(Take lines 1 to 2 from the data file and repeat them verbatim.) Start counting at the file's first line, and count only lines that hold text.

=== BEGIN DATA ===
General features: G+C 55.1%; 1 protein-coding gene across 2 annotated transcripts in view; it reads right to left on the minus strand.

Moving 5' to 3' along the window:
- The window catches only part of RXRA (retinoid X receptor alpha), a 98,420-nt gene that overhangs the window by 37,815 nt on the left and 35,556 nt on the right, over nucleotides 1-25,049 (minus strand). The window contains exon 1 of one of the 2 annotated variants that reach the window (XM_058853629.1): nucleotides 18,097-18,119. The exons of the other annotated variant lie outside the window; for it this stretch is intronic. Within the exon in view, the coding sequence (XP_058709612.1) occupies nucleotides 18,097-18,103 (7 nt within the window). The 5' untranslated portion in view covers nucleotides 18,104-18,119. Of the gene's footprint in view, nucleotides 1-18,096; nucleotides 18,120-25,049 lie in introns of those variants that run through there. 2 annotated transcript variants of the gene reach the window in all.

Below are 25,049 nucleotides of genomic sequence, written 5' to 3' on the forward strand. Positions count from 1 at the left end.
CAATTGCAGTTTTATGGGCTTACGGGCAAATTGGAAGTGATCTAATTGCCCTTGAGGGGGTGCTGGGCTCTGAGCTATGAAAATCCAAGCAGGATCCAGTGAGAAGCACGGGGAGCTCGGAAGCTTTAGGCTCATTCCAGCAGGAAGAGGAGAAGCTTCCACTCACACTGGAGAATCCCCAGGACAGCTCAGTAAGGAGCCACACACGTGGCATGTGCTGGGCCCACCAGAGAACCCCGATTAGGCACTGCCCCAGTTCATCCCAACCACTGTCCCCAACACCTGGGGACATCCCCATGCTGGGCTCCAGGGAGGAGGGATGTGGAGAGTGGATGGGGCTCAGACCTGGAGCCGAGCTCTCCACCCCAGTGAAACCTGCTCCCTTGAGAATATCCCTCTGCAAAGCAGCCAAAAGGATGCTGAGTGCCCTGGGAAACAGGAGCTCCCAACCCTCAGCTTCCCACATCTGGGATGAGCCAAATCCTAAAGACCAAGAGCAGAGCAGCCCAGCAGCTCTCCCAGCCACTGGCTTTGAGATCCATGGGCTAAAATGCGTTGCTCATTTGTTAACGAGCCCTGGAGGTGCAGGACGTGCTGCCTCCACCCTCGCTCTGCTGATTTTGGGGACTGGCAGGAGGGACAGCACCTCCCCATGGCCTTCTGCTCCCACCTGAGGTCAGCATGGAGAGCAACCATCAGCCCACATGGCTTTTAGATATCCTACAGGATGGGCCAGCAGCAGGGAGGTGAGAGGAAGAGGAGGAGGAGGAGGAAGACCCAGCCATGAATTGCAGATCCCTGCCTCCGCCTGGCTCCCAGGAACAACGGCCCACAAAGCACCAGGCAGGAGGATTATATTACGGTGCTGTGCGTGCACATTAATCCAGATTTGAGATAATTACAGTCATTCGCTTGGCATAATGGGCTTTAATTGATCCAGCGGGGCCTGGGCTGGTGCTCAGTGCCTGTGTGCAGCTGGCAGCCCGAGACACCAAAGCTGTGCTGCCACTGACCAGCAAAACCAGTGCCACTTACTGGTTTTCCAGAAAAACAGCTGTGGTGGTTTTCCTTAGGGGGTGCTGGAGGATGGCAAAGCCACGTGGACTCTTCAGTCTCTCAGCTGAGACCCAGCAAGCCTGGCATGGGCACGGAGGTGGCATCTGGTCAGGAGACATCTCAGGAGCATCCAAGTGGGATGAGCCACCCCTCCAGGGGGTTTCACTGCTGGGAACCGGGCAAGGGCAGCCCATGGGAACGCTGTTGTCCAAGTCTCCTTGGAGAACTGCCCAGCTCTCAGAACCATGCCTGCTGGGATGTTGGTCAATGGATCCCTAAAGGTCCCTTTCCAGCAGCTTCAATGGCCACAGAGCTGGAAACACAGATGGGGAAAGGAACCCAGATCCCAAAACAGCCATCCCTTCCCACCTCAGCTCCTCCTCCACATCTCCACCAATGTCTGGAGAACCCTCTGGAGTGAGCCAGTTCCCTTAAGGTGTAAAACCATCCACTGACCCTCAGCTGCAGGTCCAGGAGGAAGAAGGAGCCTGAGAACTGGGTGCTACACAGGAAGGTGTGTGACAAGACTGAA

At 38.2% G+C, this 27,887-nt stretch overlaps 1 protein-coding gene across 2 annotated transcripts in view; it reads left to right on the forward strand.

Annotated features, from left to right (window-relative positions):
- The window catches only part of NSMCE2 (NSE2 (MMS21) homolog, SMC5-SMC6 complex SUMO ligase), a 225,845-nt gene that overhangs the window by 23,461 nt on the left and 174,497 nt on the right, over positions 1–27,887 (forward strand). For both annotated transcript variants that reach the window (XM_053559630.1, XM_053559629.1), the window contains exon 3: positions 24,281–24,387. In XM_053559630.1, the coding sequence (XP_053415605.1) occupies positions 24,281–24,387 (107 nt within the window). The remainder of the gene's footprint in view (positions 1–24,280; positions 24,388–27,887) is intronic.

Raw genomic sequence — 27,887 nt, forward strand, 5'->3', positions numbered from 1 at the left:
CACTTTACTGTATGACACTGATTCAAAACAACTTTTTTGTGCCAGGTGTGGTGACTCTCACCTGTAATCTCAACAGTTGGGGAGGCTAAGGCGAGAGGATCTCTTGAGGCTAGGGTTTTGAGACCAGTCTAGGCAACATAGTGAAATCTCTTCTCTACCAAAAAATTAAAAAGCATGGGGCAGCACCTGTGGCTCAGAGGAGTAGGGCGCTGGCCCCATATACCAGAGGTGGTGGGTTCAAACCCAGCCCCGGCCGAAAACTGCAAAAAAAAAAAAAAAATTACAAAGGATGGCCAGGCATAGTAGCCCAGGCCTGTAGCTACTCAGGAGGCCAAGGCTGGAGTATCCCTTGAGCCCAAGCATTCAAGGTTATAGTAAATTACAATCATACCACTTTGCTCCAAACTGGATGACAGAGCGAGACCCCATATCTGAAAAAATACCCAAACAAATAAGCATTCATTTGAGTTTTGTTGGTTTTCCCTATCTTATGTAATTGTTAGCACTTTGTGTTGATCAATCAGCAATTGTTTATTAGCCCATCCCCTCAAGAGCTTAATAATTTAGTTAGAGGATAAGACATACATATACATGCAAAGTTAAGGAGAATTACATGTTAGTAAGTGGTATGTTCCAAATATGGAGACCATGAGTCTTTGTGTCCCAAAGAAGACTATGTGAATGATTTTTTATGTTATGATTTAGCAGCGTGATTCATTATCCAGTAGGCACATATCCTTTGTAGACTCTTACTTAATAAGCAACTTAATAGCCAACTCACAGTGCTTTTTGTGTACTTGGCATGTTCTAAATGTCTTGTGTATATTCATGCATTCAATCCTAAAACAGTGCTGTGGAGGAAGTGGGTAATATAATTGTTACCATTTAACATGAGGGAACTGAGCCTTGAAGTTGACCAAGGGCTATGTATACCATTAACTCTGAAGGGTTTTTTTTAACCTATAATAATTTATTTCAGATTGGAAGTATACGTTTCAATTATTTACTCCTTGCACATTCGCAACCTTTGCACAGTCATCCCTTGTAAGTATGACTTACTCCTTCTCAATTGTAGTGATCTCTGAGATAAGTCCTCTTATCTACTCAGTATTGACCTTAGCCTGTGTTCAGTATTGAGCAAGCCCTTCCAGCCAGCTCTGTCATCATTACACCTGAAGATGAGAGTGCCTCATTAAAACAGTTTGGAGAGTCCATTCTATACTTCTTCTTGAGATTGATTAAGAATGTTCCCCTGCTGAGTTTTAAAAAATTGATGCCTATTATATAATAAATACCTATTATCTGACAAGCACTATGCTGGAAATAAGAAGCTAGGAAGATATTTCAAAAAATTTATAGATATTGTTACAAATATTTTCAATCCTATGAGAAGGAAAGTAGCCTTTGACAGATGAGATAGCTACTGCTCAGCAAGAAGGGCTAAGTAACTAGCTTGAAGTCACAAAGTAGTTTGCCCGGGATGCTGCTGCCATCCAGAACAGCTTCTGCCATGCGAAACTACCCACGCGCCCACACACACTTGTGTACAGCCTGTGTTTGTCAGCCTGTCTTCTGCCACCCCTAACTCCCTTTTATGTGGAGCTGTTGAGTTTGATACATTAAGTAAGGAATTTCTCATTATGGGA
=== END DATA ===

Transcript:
General features: G+C 55.1%; 1 protein-coding gene across 2 annotated transcripts in view; it reads right to left on the minus strand.

Moving 5' to 3' along the window: